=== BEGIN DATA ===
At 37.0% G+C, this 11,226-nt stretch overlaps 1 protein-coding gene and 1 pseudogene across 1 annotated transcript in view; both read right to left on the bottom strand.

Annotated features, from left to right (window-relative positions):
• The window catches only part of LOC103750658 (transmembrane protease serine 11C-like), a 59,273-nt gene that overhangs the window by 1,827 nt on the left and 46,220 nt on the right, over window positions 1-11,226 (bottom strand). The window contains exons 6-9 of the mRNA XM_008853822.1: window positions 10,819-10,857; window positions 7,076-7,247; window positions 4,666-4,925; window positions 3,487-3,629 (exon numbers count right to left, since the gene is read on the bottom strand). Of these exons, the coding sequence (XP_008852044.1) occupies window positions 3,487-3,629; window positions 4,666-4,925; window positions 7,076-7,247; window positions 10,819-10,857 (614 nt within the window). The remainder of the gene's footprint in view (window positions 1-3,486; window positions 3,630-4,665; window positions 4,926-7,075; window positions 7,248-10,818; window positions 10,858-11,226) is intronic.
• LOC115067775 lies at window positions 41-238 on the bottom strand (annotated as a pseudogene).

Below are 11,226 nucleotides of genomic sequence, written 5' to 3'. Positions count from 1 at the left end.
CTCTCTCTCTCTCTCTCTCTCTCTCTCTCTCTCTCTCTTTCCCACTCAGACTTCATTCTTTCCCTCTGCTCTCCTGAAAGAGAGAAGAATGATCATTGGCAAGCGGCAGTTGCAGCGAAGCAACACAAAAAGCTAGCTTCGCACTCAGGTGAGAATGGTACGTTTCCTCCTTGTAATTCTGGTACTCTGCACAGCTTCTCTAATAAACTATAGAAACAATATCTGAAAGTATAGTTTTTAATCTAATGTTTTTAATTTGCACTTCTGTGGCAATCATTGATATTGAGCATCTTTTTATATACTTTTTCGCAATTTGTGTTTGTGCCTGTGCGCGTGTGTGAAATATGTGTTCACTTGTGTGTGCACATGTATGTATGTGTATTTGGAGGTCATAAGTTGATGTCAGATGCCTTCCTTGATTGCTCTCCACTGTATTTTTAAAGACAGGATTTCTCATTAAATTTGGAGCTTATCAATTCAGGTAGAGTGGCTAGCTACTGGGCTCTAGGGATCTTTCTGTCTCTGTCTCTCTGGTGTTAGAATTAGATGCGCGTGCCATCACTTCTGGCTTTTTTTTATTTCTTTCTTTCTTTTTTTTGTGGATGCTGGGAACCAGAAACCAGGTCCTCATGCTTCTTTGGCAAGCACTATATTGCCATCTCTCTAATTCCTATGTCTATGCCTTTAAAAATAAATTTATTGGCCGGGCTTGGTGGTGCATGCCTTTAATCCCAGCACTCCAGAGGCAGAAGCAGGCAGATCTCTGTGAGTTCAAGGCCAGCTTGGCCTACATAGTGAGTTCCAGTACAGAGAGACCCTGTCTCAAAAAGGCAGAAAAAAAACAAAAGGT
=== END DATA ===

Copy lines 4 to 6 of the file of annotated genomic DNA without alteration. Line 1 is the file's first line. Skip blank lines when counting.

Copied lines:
• LOC115067775 lies at window positions 41-238 on the bottom strand (annotated as a pseudogene).

Below are 11,226 nucleotides of genomic sequence, written 5' to 3'. Positions count from 1 at the left end.
CTCTCTCTCTCTCTCTCTCTCTCTCTCTCTCTCTCTCTTTCCCACTCAGACTTCATTCTTTCCCTCTGCTCTCCTGAAAGAGAGAAGAATGATCATTGGCAAGCGGCAGTTGCAGCGAAGCAACACAAAAAGCTAGCTTCGCACTCAGGTGAGAATGGTACGTTTCCTCCTTGTAATTCTGGTACTCTGCACAGCTTCTCTAATAAACTATAGAAACAATATCTGAAAGTATAGTTTTTAATCTAATGTTTTTAATTTGCACTTCTGTGGCAATCATTGATATTGAGCATCTTTTTATATACTTTTTCGCAATTTGTGTTTGTGCCTGTGCGCGTGTGTGAAATATGTGTTCACTTGTGTGTGCACATGTATGTATGTGTATTTGGAGGTCATAAGTTGATGTCAGATGCCTTCCTTGATTGCTCTCCACTGTATTTTTAAAGACAGGATTTCTCATTAAATTTGGAGCTTATCAATTCAGGTAGAGTGGCTAGCTACTGGGCTCTAGGGATCTTTCTGTCTCTGTCTCTCTGGTGTTAGAATTAGATGCGCGTGCCATCACTTCTGGCTTTTTTTTATTTCTTTCTTTCTTTTTTTTGTGGATGCTGGGAACCAGAAACCAGGTCCTCATGCTTCTTTGGCAAGCACTATATTGCCATCTCTCTAATTCCTATGTCTATGCCTTTAAAAATAAATTTATTGGCCGGGCTTGGTGGTGCATGCCTTTAATCCCAGCACTCCAGAGGCAGAAGCAGGCAGATCTCTGTGAGTTCAAGGCCAGCTTGGCCTACATAGTGAGTTCCAGTACAGAGAGACCCTGTCTCAAAAAGGCAGAAAAAAAACAAAAGGT